In my first blog post, I introduced the concept for hmny. My main goal for the ChiPy mentorship program is to create a functioning prototype which will allow users to create playlists containing tracks from either Soundcloud, Spotify or Youtube and play them back on hmny’s own custom audio player.
Before starting my project, I had heard of Model-View-Controller “MVC” architectures for software/app development, but I had absolutely no idea what this actually meant. Django is my very first look into this technology, and slowly but surely, I’m learning the power and capabilities this development architecture has to offer.
After some initial setup, I began by running through the tutorials and documentation hosted on Django’s official website. I eventually got through their 7 part tutorial, but for me it was not an easy process, and wanted something that broke it down even further. I decided to dig around the web a bit and found Djangogirls.org, which has proven to be a wonderful learning resource so far. After getting an idea for how the models, views, url dispatcher and templates would work together in order to make a functioning web app, it was time to define hmny’s own custom models.
Simplicity is key for now, so I decided on three classes to get started: HmnyUser, Playlist and Track.
I knew that each instance of a HmnyUser should be able to have any number of playlists, and that these playlists would contain tracks, but struggled to visualize the relationship between these models. My mentor led me to the magical discovery of entity relationship diagrams (ERD).
I learned that Cardinality and Ordinality are respectively, the maximum and minimum number of times an instance in one entity can relate to the instance on another. This was definitely my first “eureka!” moment, because it allowed me to visualize the model relationships and gain a better understanding of the main database structure for the hmny app.
After defining the models, it was time to start working on the view functions. A view is a python function that takes in a web request, and returns a web response. At this point, I’ve made the most progress on the login view, and have successfully authenticated my test user “Wendall”. After Wendall (or any user) logs in, he is taken to the playlist view, which will ultimately be the main part of the Django site. So far, I have figured out how to use Django’s built in template language to display the user’s Playlist objects with the playlist Track objects nested inside. By the end of the mentorship, hmny should have the following views/pages:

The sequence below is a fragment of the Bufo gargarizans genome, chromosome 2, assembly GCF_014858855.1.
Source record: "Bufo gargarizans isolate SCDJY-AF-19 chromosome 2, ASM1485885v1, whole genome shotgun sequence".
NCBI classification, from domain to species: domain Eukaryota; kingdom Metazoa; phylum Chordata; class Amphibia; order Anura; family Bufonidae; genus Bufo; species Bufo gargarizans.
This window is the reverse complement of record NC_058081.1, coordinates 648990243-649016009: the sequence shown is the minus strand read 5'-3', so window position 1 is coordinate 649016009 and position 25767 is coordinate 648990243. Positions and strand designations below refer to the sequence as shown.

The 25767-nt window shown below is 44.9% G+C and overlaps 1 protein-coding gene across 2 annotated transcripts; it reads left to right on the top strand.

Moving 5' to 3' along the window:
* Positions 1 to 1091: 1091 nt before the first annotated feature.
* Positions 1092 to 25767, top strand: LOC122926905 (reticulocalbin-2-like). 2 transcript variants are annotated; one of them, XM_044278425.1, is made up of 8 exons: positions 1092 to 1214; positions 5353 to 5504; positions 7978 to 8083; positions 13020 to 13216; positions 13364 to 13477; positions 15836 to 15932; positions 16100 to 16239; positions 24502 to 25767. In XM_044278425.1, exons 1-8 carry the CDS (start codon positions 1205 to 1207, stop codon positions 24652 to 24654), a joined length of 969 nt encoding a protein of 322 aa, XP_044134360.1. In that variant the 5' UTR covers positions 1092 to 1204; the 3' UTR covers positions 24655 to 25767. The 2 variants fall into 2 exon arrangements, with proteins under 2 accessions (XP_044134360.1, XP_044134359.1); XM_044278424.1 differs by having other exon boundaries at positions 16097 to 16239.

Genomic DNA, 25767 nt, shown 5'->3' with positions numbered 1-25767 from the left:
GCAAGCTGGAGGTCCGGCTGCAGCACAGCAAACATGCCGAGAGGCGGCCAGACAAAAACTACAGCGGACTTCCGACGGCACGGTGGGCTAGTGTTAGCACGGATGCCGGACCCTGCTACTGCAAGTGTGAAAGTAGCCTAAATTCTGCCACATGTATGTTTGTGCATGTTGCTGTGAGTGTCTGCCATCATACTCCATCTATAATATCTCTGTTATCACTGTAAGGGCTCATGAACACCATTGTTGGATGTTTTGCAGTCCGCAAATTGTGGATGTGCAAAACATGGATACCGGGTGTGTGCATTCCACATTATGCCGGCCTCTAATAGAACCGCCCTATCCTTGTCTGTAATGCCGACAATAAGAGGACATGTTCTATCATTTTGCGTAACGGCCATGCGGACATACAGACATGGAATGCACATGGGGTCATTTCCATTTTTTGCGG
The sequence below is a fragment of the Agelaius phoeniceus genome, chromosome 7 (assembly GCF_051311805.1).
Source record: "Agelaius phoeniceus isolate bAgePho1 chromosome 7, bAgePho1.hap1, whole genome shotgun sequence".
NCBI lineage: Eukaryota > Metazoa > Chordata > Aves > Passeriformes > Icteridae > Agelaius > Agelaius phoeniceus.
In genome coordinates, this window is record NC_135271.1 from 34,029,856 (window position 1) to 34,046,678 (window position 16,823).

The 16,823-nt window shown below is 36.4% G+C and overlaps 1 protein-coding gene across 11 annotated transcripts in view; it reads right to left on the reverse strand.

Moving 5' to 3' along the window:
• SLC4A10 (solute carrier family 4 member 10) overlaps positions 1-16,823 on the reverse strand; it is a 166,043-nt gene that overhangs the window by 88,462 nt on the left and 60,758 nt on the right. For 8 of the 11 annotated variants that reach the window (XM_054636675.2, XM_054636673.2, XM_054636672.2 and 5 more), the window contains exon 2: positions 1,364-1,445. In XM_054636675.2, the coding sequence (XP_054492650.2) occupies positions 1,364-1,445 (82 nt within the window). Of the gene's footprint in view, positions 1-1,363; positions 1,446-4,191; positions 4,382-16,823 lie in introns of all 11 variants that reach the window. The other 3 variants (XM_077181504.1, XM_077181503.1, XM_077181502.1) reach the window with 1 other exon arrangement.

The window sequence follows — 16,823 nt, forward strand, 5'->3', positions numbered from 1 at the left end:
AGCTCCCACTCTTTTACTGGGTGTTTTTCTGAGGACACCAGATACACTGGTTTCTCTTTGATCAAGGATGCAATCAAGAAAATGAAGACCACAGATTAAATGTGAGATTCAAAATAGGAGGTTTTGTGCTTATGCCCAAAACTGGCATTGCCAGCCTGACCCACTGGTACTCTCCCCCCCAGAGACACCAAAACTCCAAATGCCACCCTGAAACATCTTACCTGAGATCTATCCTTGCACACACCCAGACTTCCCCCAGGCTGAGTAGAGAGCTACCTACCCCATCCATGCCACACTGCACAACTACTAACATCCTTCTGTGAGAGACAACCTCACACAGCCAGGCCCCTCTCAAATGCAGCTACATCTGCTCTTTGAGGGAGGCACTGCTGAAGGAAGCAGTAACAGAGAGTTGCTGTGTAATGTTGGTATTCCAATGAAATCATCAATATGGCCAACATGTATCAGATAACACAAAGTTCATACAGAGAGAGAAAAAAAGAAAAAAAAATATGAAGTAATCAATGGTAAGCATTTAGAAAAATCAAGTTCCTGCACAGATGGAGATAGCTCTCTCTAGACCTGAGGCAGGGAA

- Welcome — provides a description for the main functionality of the app, and directs user to create an account or login to their existing account.
- Login — you most likely already know the purpose of this. Not to be confused with Kenny Loggins.
- Playlists/audio player— allows a user to listen to their tracks.
- Edit/create playlist — you guessed it. This allows a user to edit/add songs to their created playlists, or create a new playlist.
- Account/profile settings — allows the user to change their profile settings, and connect their profile to the Youtube and Spotify services.
Currently, Soundcloud is no longer providing authentication keys to their API service, so I will need to pull the embed code for each track that a user adds to their playlists using a web-scraping library, which will most likely be Beautiful Soup. Web scraping is an entirely new concept to me, so this will add a lot of work outside of Django development.
- Continue to develop the playlist view which will show a user’s created playlists, and an embedded audio player containing the playlist’s associated tracks.
- Connect the Youtube and Spotify API’s to the hmny app.
- Use beautiful soup to find and pull the embedded link to a track’s Souncloud widget player. This is a substitute to using Soundcloud’s API. (No longer providing authentication keys to their API).
- Create the user account/settings view which will manage a user’s personal info and authorization to third party API’s
- Design hmny’s audio player. Like this one.
For my next and final blog post, I should have a working prototype for the hmny app. (fingers crossed) As this is my first web app I’ve ever created, I anticipate that functionality will be limited to begin with, but will discuss my thoughts on the project overall, and present future plans for improving the overall functionality and user interface.